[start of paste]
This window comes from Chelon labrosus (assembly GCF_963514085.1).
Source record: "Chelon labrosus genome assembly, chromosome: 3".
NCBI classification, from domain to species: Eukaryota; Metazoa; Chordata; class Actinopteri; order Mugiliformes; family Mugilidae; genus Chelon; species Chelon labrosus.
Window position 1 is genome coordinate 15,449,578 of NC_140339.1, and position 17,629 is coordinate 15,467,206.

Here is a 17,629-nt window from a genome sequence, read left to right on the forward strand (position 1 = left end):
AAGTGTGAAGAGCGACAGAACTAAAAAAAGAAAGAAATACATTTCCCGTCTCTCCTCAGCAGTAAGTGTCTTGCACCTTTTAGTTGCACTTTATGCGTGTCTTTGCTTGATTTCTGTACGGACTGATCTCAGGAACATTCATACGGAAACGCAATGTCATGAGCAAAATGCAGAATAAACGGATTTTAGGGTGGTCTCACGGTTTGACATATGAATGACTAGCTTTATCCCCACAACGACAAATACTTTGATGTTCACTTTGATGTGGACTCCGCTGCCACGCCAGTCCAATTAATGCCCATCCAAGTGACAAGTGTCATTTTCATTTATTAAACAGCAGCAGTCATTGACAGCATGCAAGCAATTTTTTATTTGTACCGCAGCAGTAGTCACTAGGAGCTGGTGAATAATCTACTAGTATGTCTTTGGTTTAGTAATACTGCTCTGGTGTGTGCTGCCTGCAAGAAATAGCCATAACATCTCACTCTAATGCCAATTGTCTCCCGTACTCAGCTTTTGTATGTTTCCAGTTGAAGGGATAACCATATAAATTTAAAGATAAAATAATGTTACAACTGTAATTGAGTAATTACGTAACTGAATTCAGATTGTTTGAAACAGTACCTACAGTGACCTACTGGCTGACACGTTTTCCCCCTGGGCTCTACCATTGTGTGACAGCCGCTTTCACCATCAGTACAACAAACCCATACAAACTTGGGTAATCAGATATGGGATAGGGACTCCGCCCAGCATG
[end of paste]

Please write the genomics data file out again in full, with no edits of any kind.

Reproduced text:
This window comes from Chelon labrosus (assembly GCF_963514085.1).
Source record: "Chelon labrosus genome assembly, chromosome: 3".
NCBI classification, from domain to species: Eukaryota; Metazoa; Chordata; class Actinopteri; order Mugiliformes; family Mugilidae; genus Chelon; species Chelon labrosus.
Window position 1 is genome coordinate 15,449,578 of NC_140339.1, and position 17,629 is coordinate 15,467,206.

Here is a 17,629-nt window from a genome sequence, read left to right on the forward strand (position 1 = left end):
AAGTGTGAAGAGCGACAGAACTAAAAAAAGAAAGAAATACATTTCCCGTCTCTCCTCAGCAGTAAGTGTCTTGCACCTTTTAGTTGCACTTTATGCGTGTCTTTGCTTGATTTCTGTACGGACTGATCTCAGGAACATTCATACGGAAACGCAATGTCATGAGCAAAATGCAGAATAAACGGATTTTAGGGTGGTCTCACGGTTTGACATATGAATGACTAGCTTTATCCCCACAACGACAAATACTTTGATGTTCACTTTGATGTGGACTCCGCTGCCACGCCAGTCCAATTAATGCCCATCCAAGTGACAAGTGTCATTTTCATTTATTAAACAGCAGCAGTCATTGACAGCATGCAAGCAATTTTTTATTTGTACCGCAGCAGTAGTCACTAGGAGCTGGTGAATAATCTACTAGTATGTCTTTGGTTTAGTAATACTGCTCTGGTGTGTGCTGCCTGCAAGAAATAGCCATAACATCTCACTCTAATGCCAATTGTCTCCCGTACTCAGCTTTTGTATGTTTCCAGTTGAAGGGATAACCATATAAATTTAAAGATAAAATAATGTTACAACTGTAATTGAGTAATTACGTAACTGAATTCAGATTGTTTGAAACAGTACCTACAGTGACCTACTGGCTGACACGTTTTCCCCCTGGGCTCTACCATTGTGTGACAGCCGCTTTCACCATCAGTACAACAAACCCATACAAACTTGGGTAATCAGATATGGGATAGGGACTCCGCCCAGCATG